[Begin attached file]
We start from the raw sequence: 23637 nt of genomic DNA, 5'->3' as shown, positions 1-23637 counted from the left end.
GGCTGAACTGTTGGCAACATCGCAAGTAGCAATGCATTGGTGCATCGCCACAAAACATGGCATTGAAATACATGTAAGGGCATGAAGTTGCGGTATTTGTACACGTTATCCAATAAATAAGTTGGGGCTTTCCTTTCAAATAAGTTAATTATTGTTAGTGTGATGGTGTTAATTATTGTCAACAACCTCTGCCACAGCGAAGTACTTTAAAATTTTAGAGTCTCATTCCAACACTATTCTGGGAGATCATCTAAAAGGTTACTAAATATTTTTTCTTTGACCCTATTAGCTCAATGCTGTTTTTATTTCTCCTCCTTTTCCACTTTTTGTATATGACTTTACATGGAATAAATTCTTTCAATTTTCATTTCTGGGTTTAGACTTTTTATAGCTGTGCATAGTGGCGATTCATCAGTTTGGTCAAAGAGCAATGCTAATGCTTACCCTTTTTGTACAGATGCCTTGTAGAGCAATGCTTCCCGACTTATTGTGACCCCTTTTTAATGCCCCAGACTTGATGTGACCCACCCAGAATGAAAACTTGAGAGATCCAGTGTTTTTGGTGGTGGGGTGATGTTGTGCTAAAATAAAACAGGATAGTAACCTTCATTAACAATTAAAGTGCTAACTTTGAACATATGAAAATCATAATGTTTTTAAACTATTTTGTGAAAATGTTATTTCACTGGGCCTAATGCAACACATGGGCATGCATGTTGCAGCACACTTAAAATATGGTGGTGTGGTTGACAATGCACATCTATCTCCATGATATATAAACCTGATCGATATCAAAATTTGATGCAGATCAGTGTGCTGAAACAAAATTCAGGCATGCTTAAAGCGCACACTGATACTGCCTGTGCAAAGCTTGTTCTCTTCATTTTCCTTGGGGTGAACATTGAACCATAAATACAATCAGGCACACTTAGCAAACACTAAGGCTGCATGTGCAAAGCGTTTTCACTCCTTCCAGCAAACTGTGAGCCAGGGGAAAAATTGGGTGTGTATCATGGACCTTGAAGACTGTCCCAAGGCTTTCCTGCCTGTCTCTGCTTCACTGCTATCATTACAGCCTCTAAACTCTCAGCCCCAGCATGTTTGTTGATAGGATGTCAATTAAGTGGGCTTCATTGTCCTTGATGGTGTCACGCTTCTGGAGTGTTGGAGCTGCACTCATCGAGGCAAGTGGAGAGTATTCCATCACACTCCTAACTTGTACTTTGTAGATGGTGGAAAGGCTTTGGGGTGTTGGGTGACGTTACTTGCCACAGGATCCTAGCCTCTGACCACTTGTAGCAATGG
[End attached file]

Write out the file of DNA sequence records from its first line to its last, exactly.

We start from the raw sequence: 23637 nt of genomic DNA, 5'->3' as shown, positions 1-23637 counted from the left end.
GGCTGAACTGTTGGCAACATCGCAAGTAGCAATGCATTGGTGCATCGCCACAAAACATGGCATTGAAATACATGTAAGGGCATGAAGTTGCGGTATTTGTACACGTTATCCAATAAATAAGTTGGGGCTTTCCTTTCAAATAAGTTAATTATTGTTAGTGTGATGGTGTTAATTATTGTCAACAACCTCTGCCACAGCGAAGTACTTTAAAATTTTAGAGTCTCATTCCAACACTATTCTGGGAGATCATCTAAAAGGTTACTAAATATTTTTTCTTTGACCCTATTAGCTCAATGCTGTTTTTATTTCTCCTCCTTTTCCACTTTTTGTATATGACTTTACATGGAATAAATTCTTTCAATTTTCATTTCTGGGTTTAGACTTTTTATAGCTGTGCATAGTGGCGATTCATCAGTTTGGTCAAAGAGCAATGCTAATGCTTACCCTTTTTGTACAGATGCCTTGTAGAGCAATGCTTCCCGACTTATTGTGACCCCTTTTTAATGCCCCAGACTTGATGTGACCCACCCAGAATGAAAACTTGAGAGATCCAGTGTTTTTGGTGGTGGGGTGATGTTGTGCTAAAATAAAACAGGATAGTAACCTTCATTAACAATTAAAGTGCTAACTTTGAACATATGAAAATCATAATGTTTTTAAACTATTTTGTGAAAATGTTATTTCACTGGGCCTAATGCAACACATGGGCATGCATGTTGCAGCACACTTAAAATATGGTGGTGTGGTTGACAATGCACATCTATCTCCATGATATATAAACCTGATCGATATCAAAATTTGATGCAGATCAGTGTGCTGAAACAAAATTCAGGCATGCTTAAAGCGCACACTGATACTGCCTGTGCAAAGCTTGTTCTCTTCATTTTCCTTGGGGTGAACATTGAACCATAAATACAATCAGGCACACTTAGCAAACACTAAGGCTGCATGTGCAAAGCGTTTTCACTCCTTCCAGCAAACTGTGAGCCAGGGGAAAAATTGGGTGTGTATCATGGACCTTGAAGACTGTCCCAAGGCTTTCCTGCCTGTCTCTGCTTCACTGCTATCATTACAGCCTCTAAACTCTCAGCCCCAGCATGTTTGTTGATAGGATGTCAATTAAGTGGGCTTCATTGTCCTTGATGGTGTCACGCTTCTGGAGTGTTGGAGCTGCACTCATCGAGGCAAGTGGAGAGTATTCCATCACACTCCTAACTTGTACTTTGTAGATGGTGGAAAGGCTTTGGGGTGTTGGGTGACGTTACTTGCCACAGGATCCTAGCCTCTGACCACTTGTAGCAATGG